Advertisement

Give the correctional officers their due

February 13, 2005|by Elaine Gladhill

To the editor:

In response to Kevin Cotton's letter to the editor: I am an correctional officer at Maryland Correctional Institution-Hagerstown, and these are my views. Project RESTART is a good project if it is administered correctly.

1. The information that was put out to inmates, as well as officers, between June and August 2003 was misleading to both. Officers, as well as inmates, were informed by way of memos and information bulletins that certain posts were cut due to a "budget crisis."

With this loss of security posts came the loss of correctional officers - line staff. At the same time, DOC administrators were promoting and creating more positions with bigger salaries - so where is this budget crisis?

Advertisement

2. November of 2003 brought the memo of Project RESTART along with the information released about the post and staffing analysis completed within the DOC.

This analysis stated it found that there were 200-plus correctional officers in excess of what DOC needed to operated the facilities safety. What it didn't mention was that this excess of correctional officers was largely due to post cuts at the facilities.

Again, with fewer posts comes less staffing. Now I will ask, did this really make our facilities safer? The DOC called this "right sizing." Now we aren't saying it's a budget crisis anymore, but Project RESTART. Meanwhile, DOC officials continued to created more positions in upper management.

3. In December 2003, a new staffing plan came out, with more than 50 post cuts and 90 fewer correctional officers - direct line staff. From December 2003 through December 2004 we lost more than 100 correctional officers through cuts, as stated, plus vacancies. Now I would like to remind all that Project RESTART isn't at our facility. However, our facility paid the highest price of this pilot program. What did we gain by "right sizing" our facility? Mandatory overtime for staff and more recreation time for our inmates.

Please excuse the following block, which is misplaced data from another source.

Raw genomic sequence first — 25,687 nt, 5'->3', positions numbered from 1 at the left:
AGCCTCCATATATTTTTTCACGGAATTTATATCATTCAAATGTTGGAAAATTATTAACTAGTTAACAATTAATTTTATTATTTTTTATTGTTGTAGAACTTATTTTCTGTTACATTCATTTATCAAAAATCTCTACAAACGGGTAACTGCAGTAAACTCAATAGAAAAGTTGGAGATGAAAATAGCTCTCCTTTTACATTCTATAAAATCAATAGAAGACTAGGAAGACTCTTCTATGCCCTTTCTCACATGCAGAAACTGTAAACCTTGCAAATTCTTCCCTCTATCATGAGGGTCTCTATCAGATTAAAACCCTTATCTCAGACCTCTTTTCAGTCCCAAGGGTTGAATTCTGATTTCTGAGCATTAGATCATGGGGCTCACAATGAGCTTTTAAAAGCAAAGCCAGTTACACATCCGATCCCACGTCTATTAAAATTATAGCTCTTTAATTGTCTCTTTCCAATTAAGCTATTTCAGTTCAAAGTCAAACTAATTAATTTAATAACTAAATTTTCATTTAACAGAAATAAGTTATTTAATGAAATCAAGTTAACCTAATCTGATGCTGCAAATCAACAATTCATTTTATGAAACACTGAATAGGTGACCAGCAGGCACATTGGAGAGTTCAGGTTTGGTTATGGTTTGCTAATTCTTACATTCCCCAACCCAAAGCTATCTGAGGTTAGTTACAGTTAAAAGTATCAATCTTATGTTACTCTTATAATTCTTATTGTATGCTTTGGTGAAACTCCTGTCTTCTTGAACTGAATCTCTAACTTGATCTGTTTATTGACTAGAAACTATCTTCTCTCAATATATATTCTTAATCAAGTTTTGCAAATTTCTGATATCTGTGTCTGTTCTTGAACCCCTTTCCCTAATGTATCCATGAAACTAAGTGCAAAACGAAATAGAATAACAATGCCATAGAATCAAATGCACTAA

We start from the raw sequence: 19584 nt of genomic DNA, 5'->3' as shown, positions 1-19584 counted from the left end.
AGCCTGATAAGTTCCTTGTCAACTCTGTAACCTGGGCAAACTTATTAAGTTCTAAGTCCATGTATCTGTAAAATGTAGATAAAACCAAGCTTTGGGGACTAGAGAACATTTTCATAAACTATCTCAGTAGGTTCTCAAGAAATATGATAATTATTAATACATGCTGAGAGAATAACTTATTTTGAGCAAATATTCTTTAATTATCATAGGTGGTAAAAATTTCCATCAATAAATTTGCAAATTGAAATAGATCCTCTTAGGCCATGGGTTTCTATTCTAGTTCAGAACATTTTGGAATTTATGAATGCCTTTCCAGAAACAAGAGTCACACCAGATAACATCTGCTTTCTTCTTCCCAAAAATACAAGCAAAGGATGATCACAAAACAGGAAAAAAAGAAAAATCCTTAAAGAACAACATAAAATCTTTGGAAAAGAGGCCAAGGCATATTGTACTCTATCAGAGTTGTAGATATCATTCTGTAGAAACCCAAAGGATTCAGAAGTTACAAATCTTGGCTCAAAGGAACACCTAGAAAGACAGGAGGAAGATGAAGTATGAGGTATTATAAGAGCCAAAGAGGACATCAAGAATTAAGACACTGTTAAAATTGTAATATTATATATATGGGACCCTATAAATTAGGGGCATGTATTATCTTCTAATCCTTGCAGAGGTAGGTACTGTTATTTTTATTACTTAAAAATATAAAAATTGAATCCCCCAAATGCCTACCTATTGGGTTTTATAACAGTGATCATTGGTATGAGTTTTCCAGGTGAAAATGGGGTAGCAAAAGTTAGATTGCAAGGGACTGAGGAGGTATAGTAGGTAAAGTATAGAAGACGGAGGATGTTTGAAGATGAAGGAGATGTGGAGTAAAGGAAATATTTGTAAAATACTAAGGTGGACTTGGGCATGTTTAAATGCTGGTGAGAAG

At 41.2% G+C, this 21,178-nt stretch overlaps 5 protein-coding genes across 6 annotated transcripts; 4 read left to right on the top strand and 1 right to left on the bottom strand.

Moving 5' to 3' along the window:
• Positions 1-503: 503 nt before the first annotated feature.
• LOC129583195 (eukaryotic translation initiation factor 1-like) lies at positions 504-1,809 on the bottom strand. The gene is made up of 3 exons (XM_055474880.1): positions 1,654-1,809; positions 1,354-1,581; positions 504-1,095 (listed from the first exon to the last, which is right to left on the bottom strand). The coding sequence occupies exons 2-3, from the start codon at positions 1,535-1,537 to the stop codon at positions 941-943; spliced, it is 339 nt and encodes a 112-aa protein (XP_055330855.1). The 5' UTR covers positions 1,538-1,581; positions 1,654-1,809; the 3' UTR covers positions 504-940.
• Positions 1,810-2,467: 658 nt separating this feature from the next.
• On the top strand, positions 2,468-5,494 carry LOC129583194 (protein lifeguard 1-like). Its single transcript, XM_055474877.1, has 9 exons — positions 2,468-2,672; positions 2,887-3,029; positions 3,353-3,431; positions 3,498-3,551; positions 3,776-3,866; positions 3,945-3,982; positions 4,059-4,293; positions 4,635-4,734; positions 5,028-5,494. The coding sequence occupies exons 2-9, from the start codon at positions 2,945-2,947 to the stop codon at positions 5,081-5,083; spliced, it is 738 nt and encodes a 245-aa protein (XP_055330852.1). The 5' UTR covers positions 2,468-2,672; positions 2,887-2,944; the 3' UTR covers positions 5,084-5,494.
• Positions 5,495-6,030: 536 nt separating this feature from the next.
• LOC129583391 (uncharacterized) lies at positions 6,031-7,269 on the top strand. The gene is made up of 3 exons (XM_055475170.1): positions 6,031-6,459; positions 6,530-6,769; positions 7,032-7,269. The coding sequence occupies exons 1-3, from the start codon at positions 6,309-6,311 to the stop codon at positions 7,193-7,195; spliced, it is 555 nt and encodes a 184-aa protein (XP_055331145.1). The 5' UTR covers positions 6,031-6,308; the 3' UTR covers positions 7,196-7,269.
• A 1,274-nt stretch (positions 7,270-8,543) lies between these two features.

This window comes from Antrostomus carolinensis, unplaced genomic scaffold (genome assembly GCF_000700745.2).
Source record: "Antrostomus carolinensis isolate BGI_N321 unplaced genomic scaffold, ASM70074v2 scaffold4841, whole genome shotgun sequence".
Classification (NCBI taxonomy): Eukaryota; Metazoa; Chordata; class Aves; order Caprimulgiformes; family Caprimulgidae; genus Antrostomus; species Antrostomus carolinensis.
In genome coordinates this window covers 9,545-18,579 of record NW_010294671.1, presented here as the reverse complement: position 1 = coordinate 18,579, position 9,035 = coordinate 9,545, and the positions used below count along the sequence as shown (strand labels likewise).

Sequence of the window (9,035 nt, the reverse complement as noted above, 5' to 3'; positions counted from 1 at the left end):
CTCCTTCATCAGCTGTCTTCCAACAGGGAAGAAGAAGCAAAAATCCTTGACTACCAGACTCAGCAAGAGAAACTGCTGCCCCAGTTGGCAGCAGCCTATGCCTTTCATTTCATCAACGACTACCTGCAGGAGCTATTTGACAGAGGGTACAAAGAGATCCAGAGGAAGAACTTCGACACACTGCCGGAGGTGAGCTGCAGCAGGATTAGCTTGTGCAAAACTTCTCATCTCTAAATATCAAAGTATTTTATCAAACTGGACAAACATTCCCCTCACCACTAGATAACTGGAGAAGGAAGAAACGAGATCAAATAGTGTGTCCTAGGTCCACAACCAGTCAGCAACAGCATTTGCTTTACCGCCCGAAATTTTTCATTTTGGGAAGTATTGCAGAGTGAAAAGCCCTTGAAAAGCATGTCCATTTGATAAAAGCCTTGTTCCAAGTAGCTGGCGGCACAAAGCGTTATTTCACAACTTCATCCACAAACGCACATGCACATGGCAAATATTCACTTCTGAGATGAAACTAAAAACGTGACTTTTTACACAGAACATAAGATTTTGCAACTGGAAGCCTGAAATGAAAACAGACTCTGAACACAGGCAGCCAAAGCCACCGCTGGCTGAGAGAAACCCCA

4. Now let me set the record straight. Staff has asked/suggested, to no avail, a few things:

· Revamp the educational system. Inmate tutors are an asset to our educational system, so reward them. Allow them more work credits by helping other inmates to get though their education. Or allow them to get their teaching degree so that when they get out, they can teach in their communities at adult educational centers.

Inmates are sitting idle in school, so don't grant them their work credits until they complete their education. If no progress in school is made in an allotted time, reassign these inmates so that others can take advantage of the educational programs.

· Use our facilities' assets. Revamp the State Use Industries shops for use by the minimum-security inmates or the inmates who will be getting released soon. They offer a work trade and are the better paying job assignments within our institutions. When they leave, they will have a trade and money in their pockets that they have earned.

· Place all minimum security and soon-to-be-released inmates in one centralized location. Our facility has a housing unit that houses up to 384 inmates. Use that housing for these inmates.

This would allow them to be able to assist each other, since they would be of the same mind-set of going home. This area has already in place its own yard, offices for case management and offices for counseling and treatment.

In closing, I hope all will see that correctional officers have ideas that are workable without extra funds. However, they fall on deaf ears. I hope that the inmates realized that there need to be a few adjustments on their part to make Project RESTART work and for a better chance of life outside the walls to work.

Better lines of communication are much needed.

Elaine Gladhill
Waynesboro Pa.

The Herald-Mail Articles
|
|
|